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Those Places Thursday: Hatterells, West Grinstead, Sussex, England

3 Feb

Alex over at the Winging It blog (and Queen of one-place studies) issued a challenge to bloggers to write about an ancestral place for the Geneabloggers Those Places Thursday weekly blogging prompt. As usual I procrastinated and couldn’t make up my mind about which place to write about and which place I could do justice to in one blog post. In the end I settled on Hatterells as it has been at the forefront of my mind this week.

My previous posts about Hatterells concerned a specific house (or farm) where my grandmother lived but the name Hatterells also refers to a small area in the parish of West Grinstead, Sussex. To say that the area was sparsely populated would be an understatement, the house I mentioned (or rather pair of houses), seems to have been the only home in the area.

Perhaps because of there doesn’t seem to be a great deal known about the place and this post is possibly more about geography than history, so having said that lets start with a map.

Image produced from the Ordnance Survey Get-a-map service.
Image reproduced with kind permission of Ordnance Survey and Ordnance Survey of Northern Ireland.

The area I am referring doesn’t have any clearly defined boundaries, the key feature here is the River Adur running roughly north-south through the middle of the map, which divides the area in two. There are four other interesting features that make up the area.

  1. The bridge crossing the river (marked Hatterell Bridge on the map)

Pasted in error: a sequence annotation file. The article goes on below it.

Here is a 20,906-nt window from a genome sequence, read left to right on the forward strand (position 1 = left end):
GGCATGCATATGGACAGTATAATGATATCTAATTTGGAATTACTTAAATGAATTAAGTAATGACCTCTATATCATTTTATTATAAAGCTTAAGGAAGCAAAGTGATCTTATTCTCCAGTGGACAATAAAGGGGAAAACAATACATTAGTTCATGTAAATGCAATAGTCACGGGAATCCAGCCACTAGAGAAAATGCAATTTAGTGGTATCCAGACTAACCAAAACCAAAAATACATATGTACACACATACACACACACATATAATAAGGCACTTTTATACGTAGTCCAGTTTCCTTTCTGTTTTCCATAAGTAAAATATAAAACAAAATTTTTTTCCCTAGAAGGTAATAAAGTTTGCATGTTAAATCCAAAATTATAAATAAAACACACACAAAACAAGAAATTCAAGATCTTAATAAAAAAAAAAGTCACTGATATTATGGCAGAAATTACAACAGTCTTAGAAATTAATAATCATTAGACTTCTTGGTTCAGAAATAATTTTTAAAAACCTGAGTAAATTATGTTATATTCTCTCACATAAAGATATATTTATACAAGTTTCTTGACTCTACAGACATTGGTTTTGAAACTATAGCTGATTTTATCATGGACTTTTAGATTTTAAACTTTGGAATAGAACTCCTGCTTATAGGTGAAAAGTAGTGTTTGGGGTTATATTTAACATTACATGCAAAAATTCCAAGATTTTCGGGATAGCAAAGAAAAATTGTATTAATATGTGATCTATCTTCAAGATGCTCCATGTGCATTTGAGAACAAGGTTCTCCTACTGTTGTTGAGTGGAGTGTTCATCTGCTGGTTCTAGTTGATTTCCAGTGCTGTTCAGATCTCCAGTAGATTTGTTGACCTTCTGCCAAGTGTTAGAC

2. The site of the various buildings (marked Hatterell on the map)
  3. The wood to the north-east of the river (not named on the map but known as Hatterells Wood)
  4. The causeway from the river to the wood (not marked on this map but visible on older maps at larger scales)

The bridge is at the centre of the area I would call Hatterells and if I had to put a boundary on the area then I would probably draw a circle centred on the bridge with a radius of about a third of a mile.

1. The bridge – the current bridge is not particularly attractive, the water beneath it is divided into three separate channels, and at various times the water level downstream is controlled with boards placed across the channels. Interestingly you can find out the water level at Hatterells on the Environment Agency website. This bridge replaces an earlier bridge, which was a lift bridge (described on Ordnance Survey maps as a draw bridge), presumably built when the river was made into a navigation (the Baybridge Canal) in the 1820s. However I am assuming that there was an earlier bridge here.

2. The buildings – although nothing remains now, except a pond and a few bits of debris, there were several buildings here to the west of the river, although I have no real idea of the age or purpose of the buildings. It seems likely that together they made up a farm settlement, probably as part of Clothalls Farm rather than as an independent concern.

3. The wood – the woodland to the east of the river is actually two distinct woods, the northern part is Hatterells Wood, whilst the southern part is Whitenwick Rough. Both woods are on a slope, leading down to the fields along the river. They are divided by a deeply worn track leading straight down through the woods, which is probably six feet below the level of the surrounding ground in places and suggests a well used path of great age.

4. The causeway – between the wood and the bridge is a raised path, barely noticeable at the river end, but nearer the wood it is more clearly defined. The fields here can become quite wet and flood, this path suggests an attempt to provide a drier surface for people passing between the river and the wood. The path is much more noticeable on older maps at larger scales than it is on modern maps.

The more I look at this area the more interesting it seems and certainly worthy of further study, and combining several areas of study, including family history (owners and residents of the buildings), house history (the buildings themselves), landscape history (the woods and paths), industrial history (the river bridge) and even military history because Canadian soldiers trained here during the Second World War.

Whether I have the time to actually investigate this area further is another matter, but it is quite a nice size project (small enough) to work on and of course it has a personal connection to my own family which makes it more worthwhile.